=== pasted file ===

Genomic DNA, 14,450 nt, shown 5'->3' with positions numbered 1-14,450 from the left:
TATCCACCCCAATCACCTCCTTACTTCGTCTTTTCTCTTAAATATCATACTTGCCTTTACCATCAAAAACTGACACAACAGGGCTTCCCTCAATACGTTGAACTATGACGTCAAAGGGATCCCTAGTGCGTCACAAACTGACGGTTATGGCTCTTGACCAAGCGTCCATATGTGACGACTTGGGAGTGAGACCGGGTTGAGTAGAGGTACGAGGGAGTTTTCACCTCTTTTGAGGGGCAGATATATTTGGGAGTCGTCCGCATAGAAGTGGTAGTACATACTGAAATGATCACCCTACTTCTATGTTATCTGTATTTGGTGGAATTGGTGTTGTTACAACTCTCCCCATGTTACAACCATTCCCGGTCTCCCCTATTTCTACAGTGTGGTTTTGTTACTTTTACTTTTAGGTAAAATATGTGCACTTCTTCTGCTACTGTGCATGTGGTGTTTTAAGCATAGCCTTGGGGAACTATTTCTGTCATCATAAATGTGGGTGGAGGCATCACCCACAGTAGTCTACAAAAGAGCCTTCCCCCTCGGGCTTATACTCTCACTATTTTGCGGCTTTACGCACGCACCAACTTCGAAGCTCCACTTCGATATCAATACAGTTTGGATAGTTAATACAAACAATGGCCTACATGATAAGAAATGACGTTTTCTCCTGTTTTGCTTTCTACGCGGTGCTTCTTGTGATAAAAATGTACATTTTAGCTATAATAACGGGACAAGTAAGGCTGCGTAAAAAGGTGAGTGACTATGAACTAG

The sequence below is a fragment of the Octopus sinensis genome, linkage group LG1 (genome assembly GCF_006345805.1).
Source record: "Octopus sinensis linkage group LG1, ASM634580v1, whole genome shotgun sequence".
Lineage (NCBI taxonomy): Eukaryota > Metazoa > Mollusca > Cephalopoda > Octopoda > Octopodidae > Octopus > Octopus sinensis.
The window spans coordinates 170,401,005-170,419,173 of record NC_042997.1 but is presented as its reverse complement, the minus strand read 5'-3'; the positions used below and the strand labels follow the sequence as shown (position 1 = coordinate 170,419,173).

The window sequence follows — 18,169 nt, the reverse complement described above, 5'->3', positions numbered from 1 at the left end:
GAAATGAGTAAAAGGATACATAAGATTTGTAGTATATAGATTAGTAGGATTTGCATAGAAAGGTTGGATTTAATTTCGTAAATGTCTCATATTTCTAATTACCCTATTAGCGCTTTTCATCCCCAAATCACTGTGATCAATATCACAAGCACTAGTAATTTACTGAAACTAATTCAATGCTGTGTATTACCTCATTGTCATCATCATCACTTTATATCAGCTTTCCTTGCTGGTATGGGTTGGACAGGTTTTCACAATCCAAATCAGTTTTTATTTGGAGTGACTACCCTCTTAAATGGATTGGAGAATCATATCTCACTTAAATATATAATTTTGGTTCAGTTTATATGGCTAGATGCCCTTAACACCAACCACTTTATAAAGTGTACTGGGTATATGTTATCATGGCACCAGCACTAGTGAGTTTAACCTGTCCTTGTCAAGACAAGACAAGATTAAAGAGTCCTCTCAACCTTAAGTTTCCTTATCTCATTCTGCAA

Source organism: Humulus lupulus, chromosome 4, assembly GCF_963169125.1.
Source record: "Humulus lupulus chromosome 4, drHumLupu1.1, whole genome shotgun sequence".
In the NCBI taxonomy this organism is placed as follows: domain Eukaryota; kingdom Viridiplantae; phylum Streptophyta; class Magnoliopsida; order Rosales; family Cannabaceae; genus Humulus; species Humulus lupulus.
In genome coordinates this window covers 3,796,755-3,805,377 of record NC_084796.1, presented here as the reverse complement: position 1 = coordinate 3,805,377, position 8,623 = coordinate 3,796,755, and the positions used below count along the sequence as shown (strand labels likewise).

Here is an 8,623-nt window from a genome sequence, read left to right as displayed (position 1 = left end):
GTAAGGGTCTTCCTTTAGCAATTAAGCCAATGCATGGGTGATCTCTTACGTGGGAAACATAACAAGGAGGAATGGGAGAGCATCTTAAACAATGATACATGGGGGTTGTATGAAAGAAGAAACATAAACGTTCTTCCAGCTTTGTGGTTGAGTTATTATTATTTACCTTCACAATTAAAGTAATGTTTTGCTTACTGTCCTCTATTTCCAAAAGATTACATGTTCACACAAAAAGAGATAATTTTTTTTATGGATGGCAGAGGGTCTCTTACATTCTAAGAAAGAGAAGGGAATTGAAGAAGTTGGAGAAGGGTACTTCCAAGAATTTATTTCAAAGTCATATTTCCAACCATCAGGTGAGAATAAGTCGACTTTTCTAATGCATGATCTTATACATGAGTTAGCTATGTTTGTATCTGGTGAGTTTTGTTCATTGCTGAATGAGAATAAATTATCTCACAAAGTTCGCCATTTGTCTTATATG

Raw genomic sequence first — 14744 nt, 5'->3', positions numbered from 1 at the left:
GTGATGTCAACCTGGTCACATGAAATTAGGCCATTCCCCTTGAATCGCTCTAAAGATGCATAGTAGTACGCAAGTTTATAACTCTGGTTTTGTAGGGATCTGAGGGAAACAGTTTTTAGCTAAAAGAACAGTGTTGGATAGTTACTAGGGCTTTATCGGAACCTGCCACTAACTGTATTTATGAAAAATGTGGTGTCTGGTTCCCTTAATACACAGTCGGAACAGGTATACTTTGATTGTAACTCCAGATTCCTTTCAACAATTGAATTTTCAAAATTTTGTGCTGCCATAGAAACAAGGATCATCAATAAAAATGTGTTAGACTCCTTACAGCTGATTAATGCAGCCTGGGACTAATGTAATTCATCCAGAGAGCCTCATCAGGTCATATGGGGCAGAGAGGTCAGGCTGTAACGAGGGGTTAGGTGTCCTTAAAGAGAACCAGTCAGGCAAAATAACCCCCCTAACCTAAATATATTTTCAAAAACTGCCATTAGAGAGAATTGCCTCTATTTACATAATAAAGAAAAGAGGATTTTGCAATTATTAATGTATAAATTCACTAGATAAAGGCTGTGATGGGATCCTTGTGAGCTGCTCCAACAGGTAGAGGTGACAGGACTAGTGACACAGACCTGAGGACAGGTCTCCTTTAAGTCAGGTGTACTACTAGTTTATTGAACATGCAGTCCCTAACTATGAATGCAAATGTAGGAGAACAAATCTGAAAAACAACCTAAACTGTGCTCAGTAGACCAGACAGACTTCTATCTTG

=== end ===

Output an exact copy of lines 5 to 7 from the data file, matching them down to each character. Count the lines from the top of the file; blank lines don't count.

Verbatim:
Lineage (NCBI taxonomy): Eukaryota > Metazoa > Mollusca > Cephalopoda > Octopoda > Octopodidae > Octopus > Octopus sinensis.
The window spans coordinates 170,401,005-170,419,173 of record NC_042997.1 but is presented as its reverse complement, the minus strand read 5'-3'; the positions used below and the strand labels follow the sequence as shown (position 1 = coordinate 170,419,173).

The window sequence follows — 18,169 nt, the reverse complement described above, 5'->3', positions numbered from 1 at the left end: